Theatre Review: Half a Sixpence – Noel Coward Theatre  

This comedy of social class and socialism, based on HG Wells novel Kipps, first saw the light of day in 1963, written by Beverley Cross and David Heneker for Tommy Steele who played Arthur Kipps. Now reworked with book refreshed by Julian Fellowes and lots of new Stiles and Drewe songs and lyrics, it’s deliciously fresh with a party scene as good as anything in My Fair Lady and echoes of both the Ascot and the drawing room scenes. Add to that the skilled direction of Rachel Kavanaugh, Andrew Wright’s stunningly original choreography, sumptuous costumes, an inventive set and you’re onto a winner.

Charlie Stemp as Arthur dances and leaps ebulliently round the stage with mercurial athleticism, neat feet and oodles of infectious personality. By turns his Arthur is rueful, earnest, troubled, joyful and eventually happy. Stemp has a fine singing voice both in solo work and in duets and other groups. He more than deserves the tumultuous applause he gets as he and Devon-Elise Johnson as Ann (also very good) finally dance – the energy is unflagging – off the stage after the curtain call.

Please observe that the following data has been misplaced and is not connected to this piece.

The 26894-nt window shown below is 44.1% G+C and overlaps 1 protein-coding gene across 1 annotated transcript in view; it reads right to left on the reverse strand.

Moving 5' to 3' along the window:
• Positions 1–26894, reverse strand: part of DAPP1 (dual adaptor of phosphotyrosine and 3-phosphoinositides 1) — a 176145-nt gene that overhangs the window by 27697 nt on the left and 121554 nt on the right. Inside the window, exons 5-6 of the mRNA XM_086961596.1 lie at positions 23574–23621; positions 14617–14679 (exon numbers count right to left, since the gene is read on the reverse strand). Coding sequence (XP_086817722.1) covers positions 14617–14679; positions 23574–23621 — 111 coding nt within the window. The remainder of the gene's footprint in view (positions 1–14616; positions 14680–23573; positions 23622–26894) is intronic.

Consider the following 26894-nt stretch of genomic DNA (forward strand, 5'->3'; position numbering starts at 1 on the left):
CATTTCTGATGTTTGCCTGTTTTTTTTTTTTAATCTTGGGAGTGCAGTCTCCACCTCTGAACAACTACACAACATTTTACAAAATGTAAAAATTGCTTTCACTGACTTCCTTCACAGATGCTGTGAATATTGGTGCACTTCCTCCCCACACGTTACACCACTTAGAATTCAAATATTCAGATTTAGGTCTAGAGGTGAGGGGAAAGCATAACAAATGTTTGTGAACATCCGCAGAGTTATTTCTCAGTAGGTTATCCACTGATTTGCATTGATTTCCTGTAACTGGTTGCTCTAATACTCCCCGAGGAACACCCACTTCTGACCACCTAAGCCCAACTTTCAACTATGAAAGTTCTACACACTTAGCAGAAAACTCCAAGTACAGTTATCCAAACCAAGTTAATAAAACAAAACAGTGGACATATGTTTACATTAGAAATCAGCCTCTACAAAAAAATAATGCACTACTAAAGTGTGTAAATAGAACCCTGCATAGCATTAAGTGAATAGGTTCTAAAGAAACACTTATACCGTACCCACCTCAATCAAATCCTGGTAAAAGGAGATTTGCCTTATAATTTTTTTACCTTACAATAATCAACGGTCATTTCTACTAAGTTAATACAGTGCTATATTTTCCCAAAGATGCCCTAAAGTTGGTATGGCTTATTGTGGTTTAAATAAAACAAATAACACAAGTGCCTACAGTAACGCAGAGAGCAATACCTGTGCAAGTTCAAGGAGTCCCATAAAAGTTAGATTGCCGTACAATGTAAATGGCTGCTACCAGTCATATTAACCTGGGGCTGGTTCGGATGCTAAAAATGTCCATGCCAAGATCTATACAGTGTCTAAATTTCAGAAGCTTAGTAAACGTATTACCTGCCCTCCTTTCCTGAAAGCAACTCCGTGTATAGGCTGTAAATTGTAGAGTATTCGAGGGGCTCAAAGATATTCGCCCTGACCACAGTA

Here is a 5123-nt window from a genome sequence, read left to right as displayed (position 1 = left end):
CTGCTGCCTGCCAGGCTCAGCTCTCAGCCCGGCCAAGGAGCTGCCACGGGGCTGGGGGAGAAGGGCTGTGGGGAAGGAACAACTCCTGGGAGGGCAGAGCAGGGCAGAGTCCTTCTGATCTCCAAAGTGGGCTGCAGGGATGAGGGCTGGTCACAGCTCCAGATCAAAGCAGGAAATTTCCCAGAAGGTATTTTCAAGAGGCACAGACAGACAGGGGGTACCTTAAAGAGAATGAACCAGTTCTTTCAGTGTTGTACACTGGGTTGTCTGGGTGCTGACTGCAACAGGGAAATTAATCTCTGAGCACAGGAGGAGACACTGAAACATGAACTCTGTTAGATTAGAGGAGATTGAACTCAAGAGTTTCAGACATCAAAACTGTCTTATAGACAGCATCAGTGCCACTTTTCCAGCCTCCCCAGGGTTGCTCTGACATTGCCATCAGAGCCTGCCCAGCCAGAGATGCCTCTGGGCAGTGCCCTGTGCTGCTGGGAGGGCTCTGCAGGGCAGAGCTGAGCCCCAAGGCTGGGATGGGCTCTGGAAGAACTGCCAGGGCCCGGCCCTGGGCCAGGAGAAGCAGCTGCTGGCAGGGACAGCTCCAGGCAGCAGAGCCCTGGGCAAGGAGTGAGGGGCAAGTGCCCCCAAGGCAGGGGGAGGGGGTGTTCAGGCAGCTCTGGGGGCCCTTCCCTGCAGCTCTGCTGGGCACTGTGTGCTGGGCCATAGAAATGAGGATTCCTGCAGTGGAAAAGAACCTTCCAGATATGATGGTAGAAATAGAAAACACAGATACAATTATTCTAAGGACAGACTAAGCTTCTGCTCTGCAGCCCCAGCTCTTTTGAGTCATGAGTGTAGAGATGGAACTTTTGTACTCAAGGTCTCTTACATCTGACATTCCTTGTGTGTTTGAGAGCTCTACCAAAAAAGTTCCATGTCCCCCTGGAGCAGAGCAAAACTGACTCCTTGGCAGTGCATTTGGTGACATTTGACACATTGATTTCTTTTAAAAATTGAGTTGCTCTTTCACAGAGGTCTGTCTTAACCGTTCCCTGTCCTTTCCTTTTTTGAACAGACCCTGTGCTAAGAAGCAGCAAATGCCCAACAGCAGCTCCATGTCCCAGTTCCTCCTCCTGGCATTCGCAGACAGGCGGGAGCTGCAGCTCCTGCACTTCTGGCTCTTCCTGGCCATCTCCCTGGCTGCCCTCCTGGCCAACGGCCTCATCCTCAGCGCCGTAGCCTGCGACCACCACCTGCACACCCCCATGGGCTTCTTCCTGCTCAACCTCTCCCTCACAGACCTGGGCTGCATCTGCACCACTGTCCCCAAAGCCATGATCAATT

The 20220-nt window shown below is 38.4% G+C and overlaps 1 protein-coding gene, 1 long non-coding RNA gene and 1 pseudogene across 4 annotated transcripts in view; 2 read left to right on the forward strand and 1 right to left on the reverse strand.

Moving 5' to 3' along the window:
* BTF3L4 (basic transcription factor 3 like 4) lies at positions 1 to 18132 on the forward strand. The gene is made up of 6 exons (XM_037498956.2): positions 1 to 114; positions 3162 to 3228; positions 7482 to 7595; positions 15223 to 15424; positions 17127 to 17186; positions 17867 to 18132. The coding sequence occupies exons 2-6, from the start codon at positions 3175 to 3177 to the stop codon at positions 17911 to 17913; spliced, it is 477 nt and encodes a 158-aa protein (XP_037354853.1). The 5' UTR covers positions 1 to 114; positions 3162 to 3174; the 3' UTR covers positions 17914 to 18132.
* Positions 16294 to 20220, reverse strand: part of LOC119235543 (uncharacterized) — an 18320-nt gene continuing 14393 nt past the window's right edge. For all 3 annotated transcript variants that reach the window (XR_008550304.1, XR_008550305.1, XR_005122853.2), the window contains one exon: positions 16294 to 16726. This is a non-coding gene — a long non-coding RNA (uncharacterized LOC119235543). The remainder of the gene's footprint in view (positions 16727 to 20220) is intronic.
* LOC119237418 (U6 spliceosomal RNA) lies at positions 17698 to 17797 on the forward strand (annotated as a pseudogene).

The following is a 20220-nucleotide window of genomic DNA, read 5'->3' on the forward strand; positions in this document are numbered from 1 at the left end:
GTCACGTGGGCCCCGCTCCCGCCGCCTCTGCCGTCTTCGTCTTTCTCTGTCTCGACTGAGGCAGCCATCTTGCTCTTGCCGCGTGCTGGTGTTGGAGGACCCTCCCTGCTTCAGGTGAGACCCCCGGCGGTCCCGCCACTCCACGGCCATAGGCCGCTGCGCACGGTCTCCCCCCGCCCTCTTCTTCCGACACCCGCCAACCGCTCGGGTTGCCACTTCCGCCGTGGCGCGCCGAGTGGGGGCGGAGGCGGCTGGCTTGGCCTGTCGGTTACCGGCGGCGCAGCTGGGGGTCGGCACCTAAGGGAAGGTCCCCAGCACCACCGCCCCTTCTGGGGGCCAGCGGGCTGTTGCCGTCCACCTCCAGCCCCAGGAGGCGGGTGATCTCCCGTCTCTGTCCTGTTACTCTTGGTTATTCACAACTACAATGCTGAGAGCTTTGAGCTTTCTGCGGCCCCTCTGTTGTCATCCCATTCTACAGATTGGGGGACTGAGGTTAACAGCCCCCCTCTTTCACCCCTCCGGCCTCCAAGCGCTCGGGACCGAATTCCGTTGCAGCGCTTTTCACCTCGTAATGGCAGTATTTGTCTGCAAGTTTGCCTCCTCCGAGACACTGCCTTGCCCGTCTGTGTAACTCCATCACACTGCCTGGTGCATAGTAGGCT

In the supporting roles, Ian Bartholomew as Chitterlow is suitably flamboyant, Emma Williams sings beautifully as the ultimately jilted Helen and Jane How is fun as Lady Punnet. The ensemble work is exceptionally strong especially in the scene when they entertain each other with musical interludes and Stemp opens “Pick Out A Simple Tune” on the banjo.

There are some really memorable songs in this show, many of them rooted in tuneful, witty, music hall tradition. The fast, furious and funny Flash Bang Wallop is now the finale and is a theatrical treat as you listen for the words of each verse and enjoy the way it hangs on the pause before it returns to the chorus. You won’t find a show with much more feel-good factor than this. It ticks every box.

Review by Susan Elkin